About a year ago, markets were experiencing serious taper tantrums. At the time, ECB President Mario Draghi proudly defended the fact that unwinding outright asset purchases, and therefore reducing its huge balance sheet, was only a challenge for the U.S. Federal Reserve (Fed), and not for the euro zone. Indeed, at the time, European banks were repaying loans they had received from the ECB in the form of generous long-term refinancing operations (LTROs) and the balance sheet of the central bank was shrinking very smoothly.
Fast-forward to September 2014, it is now quite clear that monetary conditions in the euro area have been too tight for over a year. This has contributed to support the euro exchange rate—one of the causes for the low inflation readings in past months. Hence, Draghi, backed by a comfortable majority of the governing council, has decided to expand the balance sheet of the ECB back to the levels of 2012. This would mean no less than pumping about a trillion euros into the economy—quite a reversal.
While it is unclear whether injecting additional liquidity would actually automatically boost lending activities to the real economy—and in fact the ECB’s LTROs failed to do so in the past—it should at the very least weaken the exchange rate of the euro. Indeed, while the ECB embarks on its own light version of quantitative easing (QE), the Fed is about to end its program of asset purchases completely and monetary conditions in the United States could tighten faster than anticipated, which is supportive for the dollar.
Things get trickier when trying to assess the effects of the latest ECB announcements on credit intermediation. Lending to small and medium-sized companies is still contracting in the euro zone. So far all attempts to boost credit flows have failed. The targeted longer refinancing operations (TLTROs) that the ECB is starting to offer this month could be supportive for lending activities, but only if banks take up the offer of cheap central bank money. Many analysts doubt that will the case, since the extra liquidity comes with strings attached—the banks have to lend the extra money to the real economy and they are still reluctant to do so. Even the ECB seems to share those doubts. This is why it is trying to stimulate demand for its TLTROs by lowering key interest rates further and, more importantly, by promising to buy repackaged loans from banks. However, buying bundled loans—or asset-backed securities (ABS)—from banks is not as straightforward as it may seem.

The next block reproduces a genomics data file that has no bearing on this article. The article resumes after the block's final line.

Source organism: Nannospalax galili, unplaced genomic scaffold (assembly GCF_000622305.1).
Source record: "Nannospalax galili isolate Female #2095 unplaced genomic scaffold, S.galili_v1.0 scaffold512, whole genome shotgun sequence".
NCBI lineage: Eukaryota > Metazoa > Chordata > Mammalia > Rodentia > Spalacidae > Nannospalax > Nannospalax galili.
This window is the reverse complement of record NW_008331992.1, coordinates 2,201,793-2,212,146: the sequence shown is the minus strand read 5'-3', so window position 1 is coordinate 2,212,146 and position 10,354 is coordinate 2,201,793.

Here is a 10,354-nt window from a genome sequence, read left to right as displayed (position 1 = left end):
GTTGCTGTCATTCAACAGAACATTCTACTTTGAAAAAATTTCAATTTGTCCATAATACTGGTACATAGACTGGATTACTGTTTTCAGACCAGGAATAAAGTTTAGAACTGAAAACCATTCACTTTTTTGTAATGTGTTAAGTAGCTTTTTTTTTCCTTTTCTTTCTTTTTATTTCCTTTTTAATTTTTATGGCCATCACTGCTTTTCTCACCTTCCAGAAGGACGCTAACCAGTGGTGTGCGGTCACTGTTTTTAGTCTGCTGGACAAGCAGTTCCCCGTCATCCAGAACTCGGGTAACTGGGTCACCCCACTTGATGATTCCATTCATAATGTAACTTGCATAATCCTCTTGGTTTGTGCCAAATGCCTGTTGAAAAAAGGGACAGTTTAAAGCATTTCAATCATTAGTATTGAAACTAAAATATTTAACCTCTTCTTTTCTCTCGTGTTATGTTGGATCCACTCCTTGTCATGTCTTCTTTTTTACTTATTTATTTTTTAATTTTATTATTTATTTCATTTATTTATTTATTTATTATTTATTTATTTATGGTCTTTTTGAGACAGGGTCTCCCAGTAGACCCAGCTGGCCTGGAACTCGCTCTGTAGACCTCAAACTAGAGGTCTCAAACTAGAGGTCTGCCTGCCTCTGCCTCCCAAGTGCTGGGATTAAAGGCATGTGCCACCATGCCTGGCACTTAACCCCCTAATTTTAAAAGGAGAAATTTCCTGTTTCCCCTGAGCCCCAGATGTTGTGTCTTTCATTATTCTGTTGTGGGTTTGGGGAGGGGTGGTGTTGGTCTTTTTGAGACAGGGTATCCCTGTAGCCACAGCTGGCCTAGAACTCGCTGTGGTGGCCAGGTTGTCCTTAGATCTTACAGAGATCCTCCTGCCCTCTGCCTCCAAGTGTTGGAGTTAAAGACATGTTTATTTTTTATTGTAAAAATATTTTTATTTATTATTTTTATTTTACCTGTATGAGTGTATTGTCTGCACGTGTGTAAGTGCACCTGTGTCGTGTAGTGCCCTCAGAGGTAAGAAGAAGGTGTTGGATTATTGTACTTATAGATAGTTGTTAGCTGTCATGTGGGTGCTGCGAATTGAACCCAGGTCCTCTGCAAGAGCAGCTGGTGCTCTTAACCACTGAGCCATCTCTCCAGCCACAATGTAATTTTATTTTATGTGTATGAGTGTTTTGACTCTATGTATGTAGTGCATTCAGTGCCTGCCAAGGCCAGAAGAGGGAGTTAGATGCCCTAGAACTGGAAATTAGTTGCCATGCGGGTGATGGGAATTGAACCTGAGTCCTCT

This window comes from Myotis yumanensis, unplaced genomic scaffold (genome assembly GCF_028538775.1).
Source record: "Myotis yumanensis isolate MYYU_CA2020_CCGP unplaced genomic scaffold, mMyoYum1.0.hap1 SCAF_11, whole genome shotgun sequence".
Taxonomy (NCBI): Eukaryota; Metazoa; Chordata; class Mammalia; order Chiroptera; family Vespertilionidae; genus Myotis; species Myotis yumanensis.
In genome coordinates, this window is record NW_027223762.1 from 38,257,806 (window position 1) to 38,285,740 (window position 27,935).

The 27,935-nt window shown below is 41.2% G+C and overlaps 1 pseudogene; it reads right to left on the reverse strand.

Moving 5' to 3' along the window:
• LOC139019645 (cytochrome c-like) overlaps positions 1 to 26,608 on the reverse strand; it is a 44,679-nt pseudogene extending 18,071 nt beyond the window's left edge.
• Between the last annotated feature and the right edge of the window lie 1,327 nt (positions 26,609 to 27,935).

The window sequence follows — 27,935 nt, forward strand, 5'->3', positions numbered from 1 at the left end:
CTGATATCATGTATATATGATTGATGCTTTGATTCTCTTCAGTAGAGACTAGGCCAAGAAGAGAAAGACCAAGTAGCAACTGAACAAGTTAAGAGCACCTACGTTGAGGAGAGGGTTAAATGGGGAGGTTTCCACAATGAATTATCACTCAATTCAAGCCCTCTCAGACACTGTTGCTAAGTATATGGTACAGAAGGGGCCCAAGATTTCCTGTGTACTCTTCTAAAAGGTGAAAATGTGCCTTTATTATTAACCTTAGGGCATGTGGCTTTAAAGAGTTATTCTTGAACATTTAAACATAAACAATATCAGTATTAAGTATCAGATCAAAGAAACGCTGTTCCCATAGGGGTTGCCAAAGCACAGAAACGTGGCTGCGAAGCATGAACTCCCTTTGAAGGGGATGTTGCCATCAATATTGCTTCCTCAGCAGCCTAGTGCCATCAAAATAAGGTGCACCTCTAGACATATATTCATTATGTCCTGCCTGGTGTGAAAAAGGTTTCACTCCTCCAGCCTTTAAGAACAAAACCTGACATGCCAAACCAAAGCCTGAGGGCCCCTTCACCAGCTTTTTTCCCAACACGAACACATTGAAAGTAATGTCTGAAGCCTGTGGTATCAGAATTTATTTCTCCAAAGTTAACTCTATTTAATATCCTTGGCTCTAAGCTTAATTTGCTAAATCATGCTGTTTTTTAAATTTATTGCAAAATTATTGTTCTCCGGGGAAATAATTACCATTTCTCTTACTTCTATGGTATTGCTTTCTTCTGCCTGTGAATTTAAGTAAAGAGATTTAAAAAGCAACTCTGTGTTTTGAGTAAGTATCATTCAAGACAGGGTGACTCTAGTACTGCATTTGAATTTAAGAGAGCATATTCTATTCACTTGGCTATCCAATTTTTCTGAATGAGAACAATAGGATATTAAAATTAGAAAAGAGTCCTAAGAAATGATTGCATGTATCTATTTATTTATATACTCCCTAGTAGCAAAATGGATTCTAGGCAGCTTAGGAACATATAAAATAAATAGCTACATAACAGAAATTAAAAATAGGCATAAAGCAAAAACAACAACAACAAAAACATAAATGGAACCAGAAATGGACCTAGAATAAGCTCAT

In fact, the ECB is about to become even more experimental than the Fed. In all QE rounds in the United States, the Fed targeted government-backed assets, either because it bought U.S. treasuries or mortgage-backed securities that were guaranteed by the government, or indeed both. The ECB would like to emulate the Fed’s approach, at least to some degree. It has asked euro zone member countries to guarantee parts of the central bank’s asset-purchase program unveiled last week. In other words, the ECB is trying to disperse some of the credit risk it is about to take on its balance sheet. It is one thing to relax collateral rules for banks that need ECB liquidity, quite another to outright purchase assets that may well turn sour.
According to Bloomberg News, the initial response to Draghi’s request to provide for some form of government guarantees for the ECB’s planned ABS purchases has been no. In a position paper to be presented to euro area finance ministers later this week, the French and German governments reportedly define such guarantees as “problematic.” The ECB can either decide to go ahead anyway and take on private sector risks that it had largely avoided so far, or it can insist on some mechanism of guarantees, most likely involving the European Investment Bank (EIB), Europe’s own development bank. But, this would make the EIB’s own balance sheet more vulnerable to shocks and jeopardize its current AAA credit rating. Alternatively, the ECB could ask the European Commission to come up with a scheme that reduces the risks the central bank is about to undertake. In either case, it is fair to assume that the balance sheet of the ECB is about to get more vulnerable.
Ultimately, this is the consequence of the fact that the euro zone still has no centralized fiscal authority, able to issue bonds and credible guarantees. Instead of addressing this blatant shortcoming, governments are still sitting on the sidelines, or worse, hiding behind the ECB. We know what the ECB would like to achieve. I am afraid that without the banks’ help and more decisive member countries’ governments’ support, the central bank will only manage to go so far.